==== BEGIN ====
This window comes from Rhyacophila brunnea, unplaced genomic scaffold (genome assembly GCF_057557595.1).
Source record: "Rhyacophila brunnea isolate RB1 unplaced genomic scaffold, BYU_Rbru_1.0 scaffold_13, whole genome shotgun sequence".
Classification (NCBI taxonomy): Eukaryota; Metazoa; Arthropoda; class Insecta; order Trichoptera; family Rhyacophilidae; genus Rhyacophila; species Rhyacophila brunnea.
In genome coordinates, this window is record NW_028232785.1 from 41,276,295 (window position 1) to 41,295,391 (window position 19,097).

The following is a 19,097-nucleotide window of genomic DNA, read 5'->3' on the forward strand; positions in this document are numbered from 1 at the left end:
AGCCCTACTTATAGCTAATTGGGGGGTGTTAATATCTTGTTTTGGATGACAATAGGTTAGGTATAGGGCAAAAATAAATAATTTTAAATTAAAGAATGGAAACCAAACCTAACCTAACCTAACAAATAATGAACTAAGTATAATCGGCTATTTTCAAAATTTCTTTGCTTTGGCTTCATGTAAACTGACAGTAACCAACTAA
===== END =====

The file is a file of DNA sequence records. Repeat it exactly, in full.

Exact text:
This window comes from Rhyacophila brunnea, unplaced genomic scaffold (genome assembly GCF_057557595.1).
Source record: "Rhyacophila brunnea isolate RB1 unplaced genomic scaffold, BYU_Rbru_1.0 scaffold_13, whole genome shotgun sequence".
Classification (NCBI taxonomy): Eukaryota; Metazoa; Arthropoda; class Insecta; order Trichoptera; family Rhyacophilidae; genus Rhyacophila; species Rhyacophila brunnea.
In genome coordinates, this window is record NW_028232785.1 from 41,276,295 (window position 1) to 41,295,391 (window position 19,097).

The following is a 19,097-nucleotide window of genomic DNA, read 5'->3' on the forward strand; positions in this document are numbered from 1 at the left end:
AGCCCTACTTATAGCTAATTGGGGGGTGTTAATATCTTGTTTTGGATGACAATAGGTTAGGTATAGGGCAAAAATAAATAATTTTAAATTAAAGAATGGAAACCAAACCTAACCTAACCTAACAAATAATGAACTAAGTATAATCGGCTATTTTCAAAATTTCTTTGCTTTGGCTTCATGTAAACTGACAGTAACCAACTAA